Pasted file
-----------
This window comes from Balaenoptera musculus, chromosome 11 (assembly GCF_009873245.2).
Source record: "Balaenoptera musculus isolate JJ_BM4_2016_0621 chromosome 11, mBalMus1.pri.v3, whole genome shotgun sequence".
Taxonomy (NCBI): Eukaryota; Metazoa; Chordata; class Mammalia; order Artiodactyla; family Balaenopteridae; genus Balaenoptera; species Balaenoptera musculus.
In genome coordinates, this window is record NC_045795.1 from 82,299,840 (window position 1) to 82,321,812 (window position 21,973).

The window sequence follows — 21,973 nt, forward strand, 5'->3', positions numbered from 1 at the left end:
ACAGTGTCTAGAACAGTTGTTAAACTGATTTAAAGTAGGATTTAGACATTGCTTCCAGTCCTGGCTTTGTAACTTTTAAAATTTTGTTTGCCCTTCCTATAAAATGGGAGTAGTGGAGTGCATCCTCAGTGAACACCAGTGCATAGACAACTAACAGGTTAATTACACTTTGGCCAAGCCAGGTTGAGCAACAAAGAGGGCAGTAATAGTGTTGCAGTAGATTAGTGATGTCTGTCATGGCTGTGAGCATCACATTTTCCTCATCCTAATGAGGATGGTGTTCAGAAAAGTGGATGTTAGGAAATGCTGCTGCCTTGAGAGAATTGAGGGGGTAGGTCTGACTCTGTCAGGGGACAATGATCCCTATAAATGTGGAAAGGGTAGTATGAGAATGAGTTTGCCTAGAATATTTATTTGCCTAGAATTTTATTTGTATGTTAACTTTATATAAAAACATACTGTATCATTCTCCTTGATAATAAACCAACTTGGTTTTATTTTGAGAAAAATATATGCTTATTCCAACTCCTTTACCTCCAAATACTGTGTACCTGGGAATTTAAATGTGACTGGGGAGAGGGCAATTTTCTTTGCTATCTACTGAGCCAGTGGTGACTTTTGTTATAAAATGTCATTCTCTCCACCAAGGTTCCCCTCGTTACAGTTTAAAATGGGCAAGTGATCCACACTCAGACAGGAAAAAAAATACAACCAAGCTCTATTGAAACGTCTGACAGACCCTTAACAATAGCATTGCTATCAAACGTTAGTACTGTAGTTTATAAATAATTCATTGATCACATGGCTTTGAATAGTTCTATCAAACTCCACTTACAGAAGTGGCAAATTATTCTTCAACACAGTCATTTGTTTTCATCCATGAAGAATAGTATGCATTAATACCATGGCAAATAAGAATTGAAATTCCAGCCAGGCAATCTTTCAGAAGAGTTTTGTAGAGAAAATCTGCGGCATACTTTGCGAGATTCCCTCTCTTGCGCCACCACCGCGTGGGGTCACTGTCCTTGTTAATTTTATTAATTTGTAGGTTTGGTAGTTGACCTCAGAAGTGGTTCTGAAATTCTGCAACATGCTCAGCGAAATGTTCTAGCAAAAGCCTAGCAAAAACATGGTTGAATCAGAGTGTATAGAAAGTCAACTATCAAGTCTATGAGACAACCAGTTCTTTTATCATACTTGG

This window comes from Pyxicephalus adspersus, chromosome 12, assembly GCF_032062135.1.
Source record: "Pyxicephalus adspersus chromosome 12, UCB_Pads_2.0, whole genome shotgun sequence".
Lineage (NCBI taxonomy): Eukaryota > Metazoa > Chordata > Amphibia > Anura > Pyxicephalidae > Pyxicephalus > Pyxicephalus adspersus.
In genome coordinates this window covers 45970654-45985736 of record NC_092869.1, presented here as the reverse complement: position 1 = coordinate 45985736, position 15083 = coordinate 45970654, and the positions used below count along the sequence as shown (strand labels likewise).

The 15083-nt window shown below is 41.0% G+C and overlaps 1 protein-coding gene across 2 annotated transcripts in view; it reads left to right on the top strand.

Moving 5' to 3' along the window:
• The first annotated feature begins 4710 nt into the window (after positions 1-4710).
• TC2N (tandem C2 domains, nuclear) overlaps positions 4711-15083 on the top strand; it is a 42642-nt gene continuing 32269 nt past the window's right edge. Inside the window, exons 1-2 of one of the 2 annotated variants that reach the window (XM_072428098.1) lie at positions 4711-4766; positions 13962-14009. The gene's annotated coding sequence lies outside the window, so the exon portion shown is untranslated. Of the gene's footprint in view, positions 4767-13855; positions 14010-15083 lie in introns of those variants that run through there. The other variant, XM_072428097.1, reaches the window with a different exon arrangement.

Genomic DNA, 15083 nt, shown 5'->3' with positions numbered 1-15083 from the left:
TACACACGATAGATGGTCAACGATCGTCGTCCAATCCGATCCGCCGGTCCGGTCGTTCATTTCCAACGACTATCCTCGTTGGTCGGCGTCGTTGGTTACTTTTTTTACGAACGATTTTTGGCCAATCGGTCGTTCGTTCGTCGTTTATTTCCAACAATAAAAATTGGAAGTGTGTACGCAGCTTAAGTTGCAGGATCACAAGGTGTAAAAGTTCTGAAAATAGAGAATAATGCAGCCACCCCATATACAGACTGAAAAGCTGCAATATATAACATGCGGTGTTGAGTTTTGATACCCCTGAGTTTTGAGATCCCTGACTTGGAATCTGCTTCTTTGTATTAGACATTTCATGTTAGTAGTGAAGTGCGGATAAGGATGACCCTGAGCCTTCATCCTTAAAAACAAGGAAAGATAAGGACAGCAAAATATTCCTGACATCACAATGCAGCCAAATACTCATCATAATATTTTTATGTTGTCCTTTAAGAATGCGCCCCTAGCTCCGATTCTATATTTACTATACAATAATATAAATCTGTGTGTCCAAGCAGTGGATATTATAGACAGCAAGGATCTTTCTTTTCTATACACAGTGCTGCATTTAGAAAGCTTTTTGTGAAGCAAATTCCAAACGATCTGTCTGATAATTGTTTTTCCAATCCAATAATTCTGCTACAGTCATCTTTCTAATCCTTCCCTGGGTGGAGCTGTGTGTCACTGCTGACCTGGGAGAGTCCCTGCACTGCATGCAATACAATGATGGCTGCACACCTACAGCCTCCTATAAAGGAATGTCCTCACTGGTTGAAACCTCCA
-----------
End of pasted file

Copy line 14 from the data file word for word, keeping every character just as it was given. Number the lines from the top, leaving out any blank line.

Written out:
• TC2N (tandem C2 domains, nuclear) overlaps positions 4711-15083 on the top strand; it is a 42642-nt gene continuing 32269 nt past the window's right edge. Inside the window, exons 1-2 of one of the 2 annotated variants that reach the window (XM_072428098.1) lie at positions 4711-4766; positions 13962-14009. The gene's annotated coding sequence lies outside the window, so the exon portion shown is untranslated. Of the gene's footprint in view, positions 4767-13855; positions 14010-15083 lie in introns of those variants that run through there. The other variant, XM_072428097.1, reaches the window with a different exon arrangement.